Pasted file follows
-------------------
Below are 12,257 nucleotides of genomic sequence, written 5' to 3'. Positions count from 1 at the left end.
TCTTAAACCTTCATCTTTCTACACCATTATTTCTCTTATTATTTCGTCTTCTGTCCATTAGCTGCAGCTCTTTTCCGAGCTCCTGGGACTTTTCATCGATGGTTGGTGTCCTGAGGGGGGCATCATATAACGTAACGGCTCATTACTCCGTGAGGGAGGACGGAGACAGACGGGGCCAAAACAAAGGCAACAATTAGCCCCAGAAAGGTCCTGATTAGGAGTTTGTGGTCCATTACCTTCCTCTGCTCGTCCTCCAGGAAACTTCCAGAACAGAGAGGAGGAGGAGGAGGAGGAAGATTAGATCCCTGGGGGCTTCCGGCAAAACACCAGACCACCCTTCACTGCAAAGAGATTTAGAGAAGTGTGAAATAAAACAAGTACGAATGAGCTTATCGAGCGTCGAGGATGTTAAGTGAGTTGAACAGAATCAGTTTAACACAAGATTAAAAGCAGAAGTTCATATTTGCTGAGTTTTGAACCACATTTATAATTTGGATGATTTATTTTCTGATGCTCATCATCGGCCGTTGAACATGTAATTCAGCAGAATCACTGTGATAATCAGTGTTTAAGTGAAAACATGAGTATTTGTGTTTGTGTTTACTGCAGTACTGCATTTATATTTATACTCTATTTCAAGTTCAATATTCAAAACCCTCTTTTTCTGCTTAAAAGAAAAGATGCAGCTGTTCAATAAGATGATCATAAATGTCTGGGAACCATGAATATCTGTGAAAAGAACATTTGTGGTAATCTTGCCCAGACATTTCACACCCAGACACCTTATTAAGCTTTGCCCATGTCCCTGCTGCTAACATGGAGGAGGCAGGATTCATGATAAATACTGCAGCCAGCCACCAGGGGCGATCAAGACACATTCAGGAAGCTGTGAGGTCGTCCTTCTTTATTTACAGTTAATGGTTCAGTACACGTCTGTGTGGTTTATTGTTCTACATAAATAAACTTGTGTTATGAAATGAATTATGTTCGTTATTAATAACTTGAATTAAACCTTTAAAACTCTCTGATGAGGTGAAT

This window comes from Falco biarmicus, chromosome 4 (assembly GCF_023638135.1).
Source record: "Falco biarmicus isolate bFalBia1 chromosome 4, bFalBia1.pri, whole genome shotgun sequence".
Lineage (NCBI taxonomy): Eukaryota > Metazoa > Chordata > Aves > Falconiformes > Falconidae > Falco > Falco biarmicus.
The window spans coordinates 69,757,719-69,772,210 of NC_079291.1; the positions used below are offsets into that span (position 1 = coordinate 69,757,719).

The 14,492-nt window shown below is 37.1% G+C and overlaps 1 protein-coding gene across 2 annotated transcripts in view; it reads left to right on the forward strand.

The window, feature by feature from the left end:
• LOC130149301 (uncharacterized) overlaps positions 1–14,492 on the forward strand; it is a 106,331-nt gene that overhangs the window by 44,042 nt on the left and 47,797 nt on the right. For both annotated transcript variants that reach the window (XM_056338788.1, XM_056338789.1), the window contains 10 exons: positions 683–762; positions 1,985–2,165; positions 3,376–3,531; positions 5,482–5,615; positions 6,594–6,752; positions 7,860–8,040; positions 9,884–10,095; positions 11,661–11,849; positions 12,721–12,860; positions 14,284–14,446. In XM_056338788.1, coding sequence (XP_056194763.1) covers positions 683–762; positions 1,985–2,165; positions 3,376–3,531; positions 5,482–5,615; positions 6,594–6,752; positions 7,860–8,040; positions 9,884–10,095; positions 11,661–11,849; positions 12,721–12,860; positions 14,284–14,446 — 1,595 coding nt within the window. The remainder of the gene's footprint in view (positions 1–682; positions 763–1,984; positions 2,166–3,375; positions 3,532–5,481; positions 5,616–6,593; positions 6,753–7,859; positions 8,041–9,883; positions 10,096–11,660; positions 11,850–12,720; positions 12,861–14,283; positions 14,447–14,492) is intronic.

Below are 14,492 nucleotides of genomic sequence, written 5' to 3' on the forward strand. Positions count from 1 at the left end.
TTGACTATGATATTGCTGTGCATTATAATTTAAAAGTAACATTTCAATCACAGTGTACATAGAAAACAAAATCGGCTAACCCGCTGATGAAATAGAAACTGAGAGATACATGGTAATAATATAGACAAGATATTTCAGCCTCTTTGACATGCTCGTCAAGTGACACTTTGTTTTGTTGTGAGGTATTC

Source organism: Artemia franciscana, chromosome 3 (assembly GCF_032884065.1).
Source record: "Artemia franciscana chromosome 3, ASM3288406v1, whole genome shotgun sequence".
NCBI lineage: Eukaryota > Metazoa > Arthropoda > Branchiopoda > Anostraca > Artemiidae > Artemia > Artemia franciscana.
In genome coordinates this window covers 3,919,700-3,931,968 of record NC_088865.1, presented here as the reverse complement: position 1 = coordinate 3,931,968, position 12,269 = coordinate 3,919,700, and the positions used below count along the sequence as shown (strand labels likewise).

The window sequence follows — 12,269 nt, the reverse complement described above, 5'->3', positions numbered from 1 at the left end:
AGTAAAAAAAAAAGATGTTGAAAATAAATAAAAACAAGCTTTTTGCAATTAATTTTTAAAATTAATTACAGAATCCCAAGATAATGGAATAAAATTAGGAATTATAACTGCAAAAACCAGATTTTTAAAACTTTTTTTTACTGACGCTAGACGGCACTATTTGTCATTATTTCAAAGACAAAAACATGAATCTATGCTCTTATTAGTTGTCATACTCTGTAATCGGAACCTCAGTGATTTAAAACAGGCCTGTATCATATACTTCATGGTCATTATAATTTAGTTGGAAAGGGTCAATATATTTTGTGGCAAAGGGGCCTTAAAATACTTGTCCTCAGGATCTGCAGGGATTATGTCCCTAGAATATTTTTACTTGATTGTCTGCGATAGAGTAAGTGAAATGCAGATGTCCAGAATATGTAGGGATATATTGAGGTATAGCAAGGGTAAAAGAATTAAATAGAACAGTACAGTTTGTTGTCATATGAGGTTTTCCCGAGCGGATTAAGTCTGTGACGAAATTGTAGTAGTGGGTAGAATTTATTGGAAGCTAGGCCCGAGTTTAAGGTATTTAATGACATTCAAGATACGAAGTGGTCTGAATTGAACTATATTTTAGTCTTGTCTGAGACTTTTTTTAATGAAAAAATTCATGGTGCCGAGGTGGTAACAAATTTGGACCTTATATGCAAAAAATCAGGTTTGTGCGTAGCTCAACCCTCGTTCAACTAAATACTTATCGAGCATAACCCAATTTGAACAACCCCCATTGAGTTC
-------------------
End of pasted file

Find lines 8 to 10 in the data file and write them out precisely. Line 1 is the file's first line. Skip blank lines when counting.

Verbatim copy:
The window, feature by feature from the left end:
• LOC130149301 (uncharacterized) overlaps positions 1–14,492 on the forward strand; it is a 106,331-nt gene that overhangs the window by 44,042 nt on the left and 47,797 nt on the right. For both annotated transcript variants that reach the window (XM_056338788.1, XM_056338789.1), the window contains 10 exons: positions 683–762; positions 1,985–2,165; positions 3,376–3,531; positions 5,482–5,615; positions 6,594–6,752; positions 7,860–8,040; positions 9,884–10,095; positions 11,661–11,849; positions 12,721–12,860; positions 14,284–14,446. In XM_056338788.1, coding sequence (XP_056194763.1) covers positions 683–762; positions 1,985–2,165; positions 3,376–3,531; positions 5,482–5,615; positions 6,594–6,752; positions 7,860–8,040; positions 9,884–10,095; positions 11,661–11,849; positions 12,721–12,860; positions 14,284–14,446 — 1,595 coding nt within the window. The remainder of the gene's footprint in view (positions 1–682; positions 763–1,984; positions 2,166–3,375; positions 3,532–5,481; positions 5,616–6,593; positions 6,753–7,859; positions 8,041–9,883; positions 10,096–11,660; positions 11,850–12,720; positions 12,861–14,283; positions 14,447–14,492) is intronic.

Below are 14,492 nucleotides of genomic sequence, written 5' to 3' on the forward strand. Positions count from 1 at the left end.